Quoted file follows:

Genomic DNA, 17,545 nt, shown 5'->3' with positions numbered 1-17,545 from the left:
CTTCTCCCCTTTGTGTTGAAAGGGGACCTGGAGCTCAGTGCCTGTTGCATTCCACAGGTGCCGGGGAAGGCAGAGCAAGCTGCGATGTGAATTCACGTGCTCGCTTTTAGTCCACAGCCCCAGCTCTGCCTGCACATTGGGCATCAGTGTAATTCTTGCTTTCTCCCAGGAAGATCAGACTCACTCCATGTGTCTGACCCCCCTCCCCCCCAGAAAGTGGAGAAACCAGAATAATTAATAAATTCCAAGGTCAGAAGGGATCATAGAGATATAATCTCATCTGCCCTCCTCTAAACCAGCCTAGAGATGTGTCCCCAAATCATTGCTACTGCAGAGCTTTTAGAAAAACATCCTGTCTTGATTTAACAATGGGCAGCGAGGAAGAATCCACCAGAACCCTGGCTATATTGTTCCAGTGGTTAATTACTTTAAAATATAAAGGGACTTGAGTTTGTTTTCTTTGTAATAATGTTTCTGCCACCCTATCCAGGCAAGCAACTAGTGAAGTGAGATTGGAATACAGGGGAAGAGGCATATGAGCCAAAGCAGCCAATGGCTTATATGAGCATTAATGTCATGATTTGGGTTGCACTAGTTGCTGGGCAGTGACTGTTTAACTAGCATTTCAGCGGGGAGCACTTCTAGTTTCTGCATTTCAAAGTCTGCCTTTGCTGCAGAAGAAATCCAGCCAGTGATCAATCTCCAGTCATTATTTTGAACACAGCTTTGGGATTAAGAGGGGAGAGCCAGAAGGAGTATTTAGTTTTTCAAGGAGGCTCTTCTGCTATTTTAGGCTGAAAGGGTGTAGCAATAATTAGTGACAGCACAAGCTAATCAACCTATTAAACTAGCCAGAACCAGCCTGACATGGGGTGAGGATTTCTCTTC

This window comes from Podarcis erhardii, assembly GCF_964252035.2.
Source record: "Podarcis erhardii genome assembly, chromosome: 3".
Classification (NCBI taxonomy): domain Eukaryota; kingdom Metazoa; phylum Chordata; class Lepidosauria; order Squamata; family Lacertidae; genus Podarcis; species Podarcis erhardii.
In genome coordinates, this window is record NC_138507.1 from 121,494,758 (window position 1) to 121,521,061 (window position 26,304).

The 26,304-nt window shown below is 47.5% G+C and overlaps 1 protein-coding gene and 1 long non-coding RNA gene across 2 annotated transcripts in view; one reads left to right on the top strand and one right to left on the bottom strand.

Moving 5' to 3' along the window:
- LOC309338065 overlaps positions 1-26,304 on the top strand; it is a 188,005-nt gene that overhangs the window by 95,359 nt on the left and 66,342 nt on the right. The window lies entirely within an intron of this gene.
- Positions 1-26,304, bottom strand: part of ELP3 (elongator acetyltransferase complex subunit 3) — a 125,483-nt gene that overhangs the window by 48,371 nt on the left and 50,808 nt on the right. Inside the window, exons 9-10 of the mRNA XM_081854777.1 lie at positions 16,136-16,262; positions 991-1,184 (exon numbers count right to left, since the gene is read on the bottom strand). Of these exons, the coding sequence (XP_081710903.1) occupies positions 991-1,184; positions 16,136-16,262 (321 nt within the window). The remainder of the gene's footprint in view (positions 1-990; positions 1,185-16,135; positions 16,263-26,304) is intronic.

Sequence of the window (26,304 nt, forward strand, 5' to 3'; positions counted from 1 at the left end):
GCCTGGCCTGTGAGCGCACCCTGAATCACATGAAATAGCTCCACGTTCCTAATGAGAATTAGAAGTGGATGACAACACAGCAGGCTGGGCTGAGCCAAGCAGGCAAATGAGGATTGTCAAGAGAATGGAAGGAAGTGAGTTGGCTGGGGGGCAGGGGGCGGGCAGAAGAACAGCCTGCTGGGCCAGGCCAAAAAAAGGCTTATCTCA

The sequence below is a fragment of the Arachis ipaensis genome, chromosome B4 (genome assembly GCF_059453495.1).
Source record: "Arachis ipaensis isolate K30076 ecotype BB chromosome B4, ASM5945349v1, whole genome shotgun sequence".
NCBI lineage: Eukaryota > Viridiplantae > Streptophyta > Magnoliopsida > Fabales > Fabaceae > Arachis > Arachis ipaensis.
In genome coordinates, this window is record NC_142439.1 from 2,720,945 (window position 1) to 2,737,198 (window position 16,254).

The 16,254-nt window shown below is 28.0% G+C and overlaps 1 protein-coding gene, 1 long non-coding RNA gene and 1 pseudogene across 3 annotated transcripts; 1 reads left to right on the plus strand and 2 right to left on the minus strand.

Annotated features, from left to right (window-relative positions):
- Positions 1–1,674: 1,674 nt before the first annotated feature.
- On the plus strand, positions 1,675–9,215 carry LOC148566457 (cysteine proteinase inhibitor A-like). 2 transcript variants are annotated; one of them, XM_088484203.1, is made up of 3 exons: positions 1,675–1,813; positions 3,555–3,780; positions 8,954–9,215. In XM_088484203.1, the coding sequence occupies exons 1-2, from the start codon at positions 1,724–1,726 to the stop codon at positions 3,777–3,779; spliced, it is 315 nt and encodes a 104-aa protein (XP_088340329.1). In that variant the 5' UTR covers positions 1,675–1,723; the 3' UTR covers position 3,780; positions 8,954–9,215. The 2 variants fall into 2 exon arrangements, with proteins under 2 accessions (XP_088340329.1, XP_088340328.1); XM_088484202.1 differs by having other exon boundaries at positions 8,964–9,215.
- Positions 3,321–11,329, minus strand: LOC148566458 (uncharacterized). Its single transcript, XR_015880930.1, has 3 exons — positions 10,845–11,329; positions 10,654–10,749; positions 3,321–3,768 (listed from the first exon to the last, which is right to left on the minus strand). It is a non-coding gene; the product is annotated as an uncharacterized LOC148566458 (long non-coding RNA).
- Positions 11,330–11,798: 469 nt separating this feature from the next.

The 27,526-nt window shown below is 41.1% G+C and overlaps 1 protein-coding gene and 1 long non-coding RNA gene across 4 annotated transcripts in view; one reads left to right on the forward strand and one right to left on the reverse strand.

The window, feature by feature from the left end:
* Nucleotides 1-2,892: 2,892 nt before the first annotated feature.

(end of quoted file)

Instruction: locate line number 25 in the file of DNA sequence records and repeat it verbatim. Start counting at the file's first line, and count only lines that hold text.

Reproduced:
* Nucleotides 1-2,892: 2,892 nt before the first annotated feature.